Sunday, February 7, 2010

Reading and Rain

The week ended with drenching 3.61" of rain in two very wet days. My heart goes out to those people whose hillsides did not stand whole.

The sun has set on Super Bowl 2010.

The bid to write the introduction to an art catalogue is submitted. Back to reading.

This is the title I found at Border's Books

"Women Who Read Are Dangerous" uses women depicted in compellingly haunting and beautiful images through the ages, reading. By Stefan Bollman- I can't imagine not LIKING this tome.

With more rain predicted this coming week, this is a light the fire, cuddle up under the comforter with a cup of hot cocoa in the living room and read until you fall asleep kind of treat.

Speaking of treats. Guess what I found searching the byroads of blogging.?VintageGardenGal.


The bloggess, Bonnie Manion, writes with authentic pleasure of gardening, home-grown food and vineyard lifestyle. Reading about her chickens, I discovered something about myself. As I commented back, "All my favorite homes to visit when I was a child ALL had chickens in their yards."

This absolutely lovely blog brought to me a sense of peacefulness: my spirit uplifted to a place of calm.

Bonnie was kind enough to allow me to post this photo from her blog. I had asked to use it with a chicken recipe- but I can't bring myself to use images of Julia, J.Lo, Fanny, and Coco at home in the garden as a lead in to roast chicken. That recipe can wait a day or two.

This is the exact link to Bonnie Manion's post at VintageGardenGal http://www.vintagegardengal.com/2010/02/04/chickens-in-the-garden/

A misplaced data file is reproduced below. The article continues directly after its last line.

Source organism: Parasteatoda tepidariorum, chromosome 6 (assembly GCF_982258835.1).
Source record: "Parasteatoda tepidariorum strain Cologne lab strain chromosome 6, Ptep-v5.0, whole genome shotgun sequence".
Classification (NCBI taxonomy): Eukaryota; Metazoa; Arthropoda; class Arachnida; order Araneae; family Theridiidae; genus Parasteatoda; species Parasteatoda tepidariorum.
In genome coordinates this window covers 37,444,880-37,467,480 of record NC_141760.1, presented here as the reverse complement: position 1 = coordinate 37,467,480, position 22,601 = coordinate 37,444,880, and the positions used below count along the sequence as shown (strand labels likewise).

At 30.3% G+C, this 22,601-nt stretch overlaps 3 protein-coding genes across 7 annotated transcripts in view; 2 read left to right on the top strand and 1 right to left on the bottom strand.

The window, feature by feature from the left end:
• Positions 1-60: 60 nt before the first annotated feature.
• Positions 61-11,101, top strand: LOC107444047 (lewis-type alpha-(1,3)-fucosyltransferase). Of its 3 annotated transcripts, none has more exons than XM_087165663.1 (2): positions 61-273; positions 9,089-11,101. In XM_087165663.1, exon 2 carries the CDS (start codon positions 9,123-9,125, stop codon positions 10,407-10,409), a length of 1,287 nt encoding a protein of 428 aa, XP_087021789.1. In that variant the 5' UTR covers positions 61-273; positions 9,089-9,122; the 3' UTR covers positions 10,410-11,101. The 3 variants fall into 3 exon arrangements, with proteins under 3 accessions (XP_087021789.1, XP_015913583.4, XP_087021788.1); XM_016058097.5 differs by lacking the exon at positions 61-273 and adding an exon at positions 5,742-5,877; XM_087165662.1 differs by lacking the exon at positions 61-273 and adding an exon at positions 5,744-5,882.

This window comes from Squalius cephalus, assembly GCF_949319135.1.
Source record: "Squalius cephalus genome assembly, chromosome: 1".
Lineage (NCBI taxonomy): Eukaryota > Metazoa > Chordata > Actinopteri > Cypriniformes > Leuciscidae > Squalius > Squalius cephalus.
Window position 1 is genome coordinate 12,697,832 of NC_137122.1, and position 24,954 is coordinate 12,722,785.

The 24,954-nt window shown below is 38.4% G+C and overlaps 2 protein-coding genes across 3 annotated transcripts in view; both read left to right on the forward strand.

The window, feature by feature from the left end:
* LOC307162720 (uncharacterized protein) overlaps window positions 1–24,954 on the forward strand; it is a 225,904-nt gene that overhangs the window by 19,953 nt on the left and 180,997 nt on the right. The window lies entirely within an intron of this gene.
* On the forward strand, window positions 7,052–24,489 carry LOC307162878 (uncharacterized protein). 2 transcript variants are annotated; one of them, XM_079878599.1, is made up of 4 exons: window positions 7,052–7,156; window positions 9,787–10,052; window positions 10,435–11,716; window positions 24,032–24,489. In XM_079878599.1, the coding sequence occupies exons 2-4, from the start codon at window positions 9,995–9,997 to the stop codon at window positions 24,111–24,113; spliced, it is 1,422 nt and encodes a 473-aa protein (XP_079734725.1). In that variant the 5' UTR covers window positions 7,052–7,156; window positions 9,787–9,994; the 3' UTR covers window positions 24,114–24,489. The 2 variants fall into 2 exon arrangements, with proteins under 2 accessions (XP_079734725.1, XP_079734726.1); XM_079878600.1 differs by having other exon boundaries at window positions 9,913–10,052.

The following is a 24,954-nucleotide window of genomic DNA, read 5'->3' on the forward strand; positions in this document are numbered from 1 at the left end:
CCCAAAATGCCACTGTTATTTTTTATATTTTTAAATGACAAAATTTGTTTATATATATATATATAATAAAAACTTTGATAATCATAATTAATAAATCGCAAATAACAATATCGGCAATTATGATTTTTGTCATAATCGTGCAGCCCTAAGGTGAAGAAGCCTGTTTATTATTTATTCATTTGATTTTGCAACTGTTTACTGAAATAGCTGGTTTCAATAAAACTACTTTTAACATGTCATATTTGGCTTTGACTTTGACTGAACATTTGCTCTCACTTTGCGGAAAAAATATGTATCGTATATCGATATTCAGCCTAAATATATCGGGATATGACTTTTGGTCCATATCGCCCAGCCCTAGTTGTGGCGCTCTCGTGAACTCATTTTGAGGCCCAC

You can sign up there for her newsletter, "Scoop from the Coop".

Sunset Image by Gene Sasse, Photographer of the Usual and Unusual. Studio (909) 941-3993



2 comments:

Anonymous said...

Oh Lydia,
That's wonderful!
I am loving to see you at peace and uplifted again!
Love the chickens in the yard too. Being from down in the country, flat lands of Arkansas many relatives had chicken coops in which they had nest for laying eggs but they roamed around free during the day. Would they be "free range" chickens?
My favorite cousin, Judy and I, when young, felt a wee bit naughty and stole a cigarette from my uncle's drawer and went out into Grandma Pipkin's chicken house to smoke it! Oh my Lord! Dumb little girls! Glad we didn't set it on fire!

Still trying to figure out why women who read are dangerous tho. LOL Sounds interesting!

Hugs, Trisha

Lydia said...

Ah, Trisha! So you were raised on 'Green Acres'? How delightful.
USDA regulations do not technically define either the farmer or consumer driven meaning of 'free range'. But in a nutshell- yes.